Lynx, fans look forward to playoffs after stellar seasonby Jessica Mador, Minnesota Public Radio
Minneapolis — Playoffs begin Friday for the Minnesota Lynx when the team hosts the first-round of the Western Conference semifinals starting against San Antonio.
The success this season has boosted attendance for the WNBA team and fans are hopeful the Lynx go all the way the finals. They head to the playoffs with the best record in the league and fans have been packing the Target Center this season.
The team averages more than 8,400 fans each game, said ticket sales manager Joe Schwei. Attendance is up 12 percent over last year, the greatest one year increase in the club's history. Their inaugural season was 1999.
"It's because we are winning," Schwei said. "We have had a terrific product here for a long time, but in a lot of years it hasn't translated to a lot of wins on the court. That is happening this year and people are taking notice and we are just getting terrific crowds."
One reason is the roster. The Lynx has talent — including big WNBA stars like Lindsay Whalen, Maya Moore and Taj McWilliams-Franklin.
Warming up before the last regular season home game, coach Cheryl Reeve says the team's strong performance has another upside.
"I think what it means to young girls, the exposure that we are getting," Reeve said. "It's teaching them about the WNBA. It's giving them something that they can dream about and they are able to say to their mom and dad, "Hey, I want to go out there and I want to go watch the Lynx and I want to be like them.' "
On the sidelines wearing oversized team jerseys, about half a dozen tween girl basketball players watch the team warm up. Holly Winiarczyk, a 14-year old basketball player from Wisconsin, said she's inspired by what she sees on the court.
"I like how they work together and how they have fun and stuff while they play," she said.
It's clear what 11-year old Emma Anderson from Big Lake likes best about the Lynx: "Just everything," she said. "They are just my home team. They work together and they are fun to watch."
Just then, a couple Lynx players brush past the girls on their way to the locker room. The players smile and wave to fans.
After returning the greeting, the star-struck girls grab their cell phones and snap a few pictures.
By game time the stands are packed with cheering crowds. In the front row, Alexandria Horne, 37, from Eden Prairie sits with her mom and one of her daughters. She's a basketball fanatic but traditionally follows NBA teams. The Lynx have converted her into a WNBA fan, too, she said.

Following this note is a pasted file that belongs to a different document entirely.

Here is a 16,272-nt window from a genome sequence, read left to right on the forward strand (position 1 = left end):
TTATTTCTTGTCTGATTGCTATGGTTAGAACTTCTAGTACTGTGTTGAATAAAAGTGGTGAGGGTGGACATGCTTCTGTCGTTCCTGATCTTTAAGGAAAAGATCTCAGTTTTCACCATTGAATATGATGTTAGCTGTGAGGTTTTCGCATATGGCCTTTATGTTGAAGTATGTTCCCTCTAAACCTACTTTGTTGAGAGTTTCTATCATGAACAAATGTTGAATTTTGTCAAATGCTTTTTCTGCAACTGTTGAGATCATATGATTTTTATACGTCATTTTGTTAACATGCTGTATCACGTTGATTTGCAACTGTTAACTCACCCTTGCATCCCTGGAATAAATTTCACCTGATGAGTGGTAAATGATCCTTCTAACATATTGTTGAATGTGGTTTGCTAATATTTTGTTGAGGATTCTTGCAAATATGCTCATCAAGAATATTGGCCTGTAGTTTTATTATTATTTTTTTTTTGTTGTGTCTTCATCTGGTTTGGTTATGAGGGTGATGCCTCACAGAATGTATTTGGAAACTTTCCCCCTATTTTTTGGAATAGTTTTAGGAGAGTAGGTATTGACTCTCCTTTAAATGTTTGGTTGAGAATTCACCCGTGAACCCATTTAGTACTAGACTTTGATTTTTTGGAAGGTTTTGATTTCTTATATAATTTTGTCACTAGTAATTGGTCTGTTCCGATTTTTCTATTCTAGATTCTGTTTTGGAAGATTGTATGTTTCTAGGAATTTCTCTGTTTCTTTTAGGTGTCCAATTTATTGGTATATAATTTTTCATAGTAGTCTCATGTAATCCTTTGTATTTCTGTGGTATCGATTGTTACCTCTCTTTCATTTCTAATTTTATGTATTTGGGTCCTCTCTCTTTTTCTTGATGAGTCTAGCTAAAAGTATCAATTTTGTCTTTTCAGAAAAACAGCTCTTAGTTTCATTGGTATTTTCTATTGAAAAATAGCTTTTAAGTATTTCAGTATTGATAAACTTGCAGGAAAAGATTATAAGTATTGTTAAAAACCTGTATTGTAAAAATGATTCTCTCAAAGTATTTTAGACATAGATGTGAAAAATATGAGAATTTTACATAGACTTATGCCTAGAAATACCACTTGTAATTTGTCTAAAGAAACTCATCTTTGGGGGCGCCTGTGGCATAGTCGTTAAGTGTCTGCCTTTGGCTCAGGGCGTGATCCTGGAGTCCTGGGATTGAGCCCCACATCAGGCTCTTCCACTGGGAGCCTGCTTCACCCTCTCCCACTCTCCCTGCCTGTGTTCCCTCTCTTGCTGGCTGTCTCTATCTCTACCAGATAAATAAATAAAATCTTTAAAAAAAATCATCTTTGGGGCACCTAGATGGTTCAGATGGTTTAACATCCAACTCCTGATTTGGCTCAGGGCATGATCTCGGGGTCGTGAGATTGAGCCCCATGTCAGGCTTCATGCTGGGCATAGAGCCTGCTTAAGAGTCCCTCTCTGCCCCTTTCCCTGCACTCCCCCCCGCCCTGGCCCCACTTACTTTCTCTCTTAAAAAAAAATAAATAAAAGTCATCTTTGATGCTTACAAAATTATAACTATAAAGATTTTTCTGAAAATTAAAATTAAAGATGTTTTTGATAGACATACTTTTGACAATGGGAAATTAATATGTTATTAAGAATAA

"I actually just got into the Lynx this year because of their record so I don't have a favorite person right now," Horne said. "They are doing really well so it's not going to be hard for me to gravitate to them some more."
The family is planning to buy tickets to the playoffs.
Team officials are working to capture new fans and broaden their base. One group they're targeting is dads with daughters.
At halftime, Edina dad Kevin Bennett, 35, is grabbing a quick snack on the concourse with his four-year old daughter, Molly. This is their first Lynx game.
"I want her to see other women playing basketball and I want her to see that it's something that she can do. I want her to know that it's not just for men."
With his daughter on his lap, Bennett says he is planning to bring her back for the playoffs.
"Once she asked me 'Can girls play basketball?' Because she typically only sees on TV boys and men playing so she's like, 'Dad, can girls play?' "
"I just want my daughter to be able to see that girls do anything. She needs to know that it doesn't matter what the perception is of what you see or what the image is that is portrayed to you," Bennett said. "If you're interested, if you enjoy it, you can do it and daddy is going to support you. Right?"
After halftime the emcee urges fans to buy playoff tickets so the Lynx can pack the Target Center for tournament home games. If regular season attendance is an indication, the finals are likely to be crowded. Playoff ticket sales have been brisk, and team officials say they've already sold 50 percent more season tickets for next season than they sold this season.
- Morning Edition, 09/13/2011, 7:25 a.m.